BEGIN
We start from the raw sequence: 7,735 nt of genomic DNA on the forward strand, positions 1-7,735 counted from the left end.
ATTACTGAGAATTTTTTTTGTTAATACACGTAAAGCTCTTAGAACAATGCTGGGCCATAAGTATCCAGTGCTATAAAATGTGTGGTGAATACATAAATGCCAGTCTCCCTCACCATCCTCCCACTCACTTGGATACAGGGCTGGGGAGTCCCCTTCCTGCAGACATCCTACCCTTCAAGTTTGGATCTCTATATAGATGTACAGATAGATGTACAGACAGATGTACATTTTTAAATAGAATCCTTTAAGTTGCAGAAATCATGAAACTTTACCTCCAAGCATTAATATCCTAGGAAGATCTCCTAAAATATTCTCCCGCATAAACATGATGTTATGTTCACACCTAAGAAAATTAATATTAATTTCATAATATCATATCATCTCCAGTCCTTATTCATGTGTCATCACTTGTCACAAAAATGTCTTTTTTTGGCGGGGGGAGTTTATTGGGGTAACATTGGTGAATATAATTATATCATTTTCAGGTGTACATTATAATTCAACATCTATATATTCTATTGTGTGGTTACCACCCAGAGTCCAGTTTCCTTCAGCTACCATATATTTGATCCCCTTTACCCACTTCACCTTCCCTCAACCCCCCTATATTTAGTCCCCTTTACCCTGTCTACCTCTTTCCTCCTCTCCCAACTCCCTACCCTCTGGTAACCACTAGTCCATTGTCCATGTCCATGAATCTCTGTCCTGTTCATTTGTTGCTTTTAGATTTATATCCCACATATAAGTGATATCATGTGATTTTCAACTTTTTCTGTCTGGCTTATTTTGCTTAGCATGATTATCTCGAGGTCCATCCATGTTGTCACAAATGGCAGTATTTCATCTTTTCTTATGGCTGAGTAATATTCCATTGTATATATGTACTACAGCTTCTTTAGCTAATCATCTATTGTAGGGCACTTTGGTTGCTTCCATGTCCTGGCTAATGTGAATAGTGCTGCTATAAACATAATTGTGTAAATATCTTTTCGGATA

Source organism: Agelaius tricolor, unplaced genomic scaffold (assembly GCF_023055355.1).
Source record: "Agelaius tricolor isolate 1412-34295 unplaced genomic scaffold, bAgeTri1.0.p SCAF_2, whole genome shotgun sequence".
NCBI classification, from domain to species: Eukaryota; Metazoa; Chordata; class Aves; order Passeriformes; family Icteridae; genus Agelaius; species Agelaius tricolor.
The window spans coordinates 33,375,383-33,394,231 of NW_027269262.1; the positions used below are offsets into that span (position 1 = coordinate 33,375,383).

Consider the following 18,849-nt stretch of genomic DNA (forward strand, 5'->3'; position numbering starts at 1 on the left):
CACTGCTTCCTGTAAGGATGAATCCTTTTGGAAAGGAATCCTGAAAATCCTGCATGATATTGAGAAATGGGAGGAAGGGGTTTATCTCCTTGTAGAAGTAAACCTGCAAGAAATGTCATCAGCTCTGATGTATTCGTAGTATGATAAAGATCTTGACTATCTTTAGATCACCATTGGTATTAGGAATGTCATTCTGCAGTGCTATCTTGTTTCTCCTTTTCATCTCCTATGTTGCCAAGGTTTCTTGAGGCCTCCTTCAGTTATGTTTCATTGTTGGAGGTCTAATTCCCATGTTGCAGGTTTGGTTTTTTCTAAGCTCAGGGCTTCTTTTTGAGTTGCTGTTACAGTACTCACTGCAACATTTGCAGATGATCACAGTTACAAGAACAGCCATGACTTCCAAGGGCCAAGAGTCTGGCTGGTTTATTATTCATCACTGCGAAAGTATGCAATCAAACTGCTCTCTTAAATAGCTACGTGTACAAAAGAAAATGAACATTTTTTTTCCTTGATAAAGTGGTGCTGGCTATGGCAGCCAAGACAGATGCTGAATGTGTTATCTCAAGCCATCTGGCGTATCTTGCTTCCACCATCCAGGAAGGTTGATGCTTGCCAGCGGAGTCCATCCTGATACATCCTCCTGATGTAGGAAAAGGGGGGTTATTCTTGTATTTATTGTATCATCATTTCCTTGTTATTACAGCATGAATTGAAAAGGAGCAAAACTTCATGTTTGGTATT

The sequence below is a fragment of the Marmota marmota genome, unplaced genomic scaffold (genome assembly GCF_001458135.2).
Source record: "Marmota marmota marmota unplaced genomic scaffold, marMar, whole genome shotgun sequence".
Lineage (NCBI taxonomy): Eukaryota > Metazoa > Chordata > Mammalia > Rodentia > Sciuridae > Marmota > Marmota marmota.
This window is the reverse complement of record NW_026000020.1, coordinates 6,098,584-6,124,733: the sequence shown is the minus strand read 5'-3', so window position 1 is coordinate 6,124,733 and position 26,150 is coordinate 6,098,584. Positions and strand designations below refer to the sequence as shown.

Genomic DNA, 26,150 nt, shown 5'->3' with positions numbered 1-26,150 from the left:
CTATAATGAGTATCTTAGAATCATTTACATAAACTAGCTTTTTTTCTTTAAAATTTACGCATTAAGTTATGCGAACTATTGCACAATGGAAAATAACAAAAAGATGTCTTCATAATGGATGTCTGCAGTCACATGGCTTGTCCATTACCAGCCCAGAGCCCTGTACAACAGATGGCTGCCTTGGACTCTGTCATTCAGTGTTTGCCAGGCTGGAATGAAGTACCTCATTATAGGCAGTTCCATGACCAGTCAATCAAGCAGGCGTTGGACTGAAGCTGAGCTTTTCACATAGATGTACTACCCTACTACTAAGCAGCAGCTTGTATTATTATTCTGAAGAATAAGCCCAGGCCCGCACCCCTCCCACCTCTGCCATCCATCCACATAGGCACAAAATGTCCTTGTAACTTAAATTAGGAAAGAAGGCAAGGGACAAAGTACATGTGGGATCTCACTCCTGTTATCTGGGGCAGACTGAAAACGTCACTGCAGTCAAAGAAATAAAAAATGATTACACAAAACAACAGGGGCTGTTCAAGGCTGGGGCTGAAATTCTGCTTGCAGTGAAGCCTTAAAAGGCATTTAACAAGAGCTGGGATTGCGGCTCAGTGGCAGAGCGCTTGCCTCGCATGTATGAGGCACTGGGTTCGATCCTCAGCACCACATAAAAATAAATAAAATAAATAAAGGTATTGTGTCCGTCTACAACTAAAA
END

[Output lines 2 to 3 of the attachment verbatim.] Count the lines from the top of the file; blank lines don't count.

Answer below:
ATTACTGAGAATTTTTTTTGTTAATACACGTAAAGCTCTTAGAACAATGCTGGGCCATAAGTATCCAGTGCTATAAAATGTGTGGTGAATACATAAATGCCAGTCTCCCTCACCATCCTCCCACTCACTTGGATACAGGGCTGGGGAGTCCCCTTCCTGCAGACATCCTACCCTTCAAGTTTGGATCTCTATATAGATGTACAGATAGATGTACAGACAGATGTACATTTTTAAATAGAATCCTTTAAGTTGCAGAAATCATGAAACTTTACCTCCAAGCATTAATATCCTAGGAAGATCTCCTAAAATATTCTCCCGCATAAACATGATGTTATGTTCACACCTAAGAAAATTAATATTAATTTCATAATATCATATCATCTCCAGTCCTTATTCATGTGTCATCACTTGTCACAAAAATGTCTTTTTTTGGCGGGGGGAGTTTATTGGGGTAACATTGGTGAATATAATTATATCATTTTCAGGTGTACATTATAATTCAACATCTATATATTCTATTGTGTGGTTACCACCCAGAGTCCAGTTTCCTTCAGCTACCATATATTTGATCCCCTTTACCCACTTCACCTTCCCTCAACCCCCCTATATTTAGTCCCCTTTACCCTGTCTACCTCTTTCCTCCTCTCCCAACTCCCTACCCTCTGGTAACCACTAGTCCATTGTCCATGTCCATGAATCTCTGTCCTGTTCATTTGTTGCTTTTAGATTTATATCCCACATATAAGTGATATCATGTGATTTTCAACTTTTTCTGTCTGGCTTATTTTGCTTAGCATGATTATCTCGAGGTCCATCCATGTTGTCACAAATGGCAGTATTTCATCTTTTCTTATGGCTGAGTAATATTCCATTGTATATATGTACTACAGCTTCTTTAGCTAATCATCTATTGTAGGGCACTTTGGTTGCTTCCATGTCCTGGCTAATGTGAATAGTGCTGCTATAAACATAATTGTGTAAATATCTTTTCGGATA

Source organism: Agelaius tricolor, unplaced genomic scaffold (assembly GCF_023055355.1).